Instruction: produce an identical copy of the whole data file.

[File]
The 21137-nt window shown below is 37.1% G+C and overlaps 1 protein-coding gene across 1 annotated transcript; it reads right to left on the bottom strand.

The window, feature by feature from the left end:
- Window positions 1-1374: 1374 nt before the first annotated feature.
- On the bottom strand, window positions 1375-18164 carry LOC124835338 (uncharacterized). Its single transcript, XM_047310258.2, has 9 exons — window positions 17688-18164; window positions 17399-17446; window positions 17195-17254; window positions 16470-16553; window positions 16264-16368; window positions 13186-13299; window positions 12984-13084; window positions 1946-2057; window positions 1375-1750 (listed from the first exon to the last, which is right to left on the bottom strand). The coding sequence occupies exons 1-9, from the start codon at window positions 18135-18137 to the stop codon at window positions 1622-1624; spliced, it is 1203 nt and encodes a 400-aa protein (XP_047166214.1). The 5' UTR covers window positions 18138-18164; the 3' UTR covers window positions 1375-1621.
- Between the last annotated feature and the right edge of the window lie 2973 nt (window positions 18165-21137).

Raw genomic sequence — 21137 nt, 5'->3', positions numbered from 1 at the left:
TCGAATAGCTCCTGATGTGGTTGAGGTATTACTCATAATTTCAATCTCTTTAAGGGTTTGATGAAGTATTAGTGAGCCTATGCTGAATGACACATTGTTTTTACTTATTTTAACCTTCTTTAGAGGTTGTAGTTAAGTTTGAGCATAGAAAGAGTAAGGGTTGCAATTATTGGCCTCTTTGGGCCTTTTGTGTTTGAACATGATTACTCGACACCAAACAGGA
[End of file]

The 21137-nt window shown below is 37.1% G+C and overlaps 1 protein-coding gene across 1 annotated transcript; it reads right to left on the bottom strand.

The window, feature by feature from the left end:
- Window positions 1-1374: 1374 nt before the first annotated feature.
- On the bottom strand, window positions 1375-18164 carry LOC124835338 (uncharacterized). Its single transcript, XM_047310258.2, has 9 exons — window positions 17688-18164; window positions 17399-17446; window positions 17195-17254; window positions 16470-16553; window positions 16264-16368; window positions 13186-13299; window positions 12984-13084; window positions 1946-2057; window positions 1375-1750 (listed from the first exon to the last, which is right to left on the bottom strand). The coding sequence occupies exons 1-9, from the start codon at window positions 18135-18137 to the stop codon at window positions 1622-1624; spliced, it is 1203 nt and encodes a 400-aa protein (XP_047166214.1). The 5' UTR covers window positions 18138-18164; the 3' UTR covers window positions 1375-1621.
- Between the last annotated feature and the right edge of the window lie 2973 nt (window positions 18165-21137).

Raw genomic sequence — 21137 nt, 5'->3', positions numbered from 1 at the left:
TCGAATAGCTCCTGATGTGGTTGAGGTATTACTCATAATTTCAATCTCTTTAAGGGTTTGATGAAGTATTAGTGAGCCTATGCTGAATGACACATTGTTTTTACTTATTTTAACCTTCTTTAGAGGTTGTAGTTAAGTTTGAGCATAGAAAGAGTAAGGGTTGCAATTATTGGCCTCTTTGGGCCTTTTGTGTTTGAACATGATTACTCGACACCAAACAGGA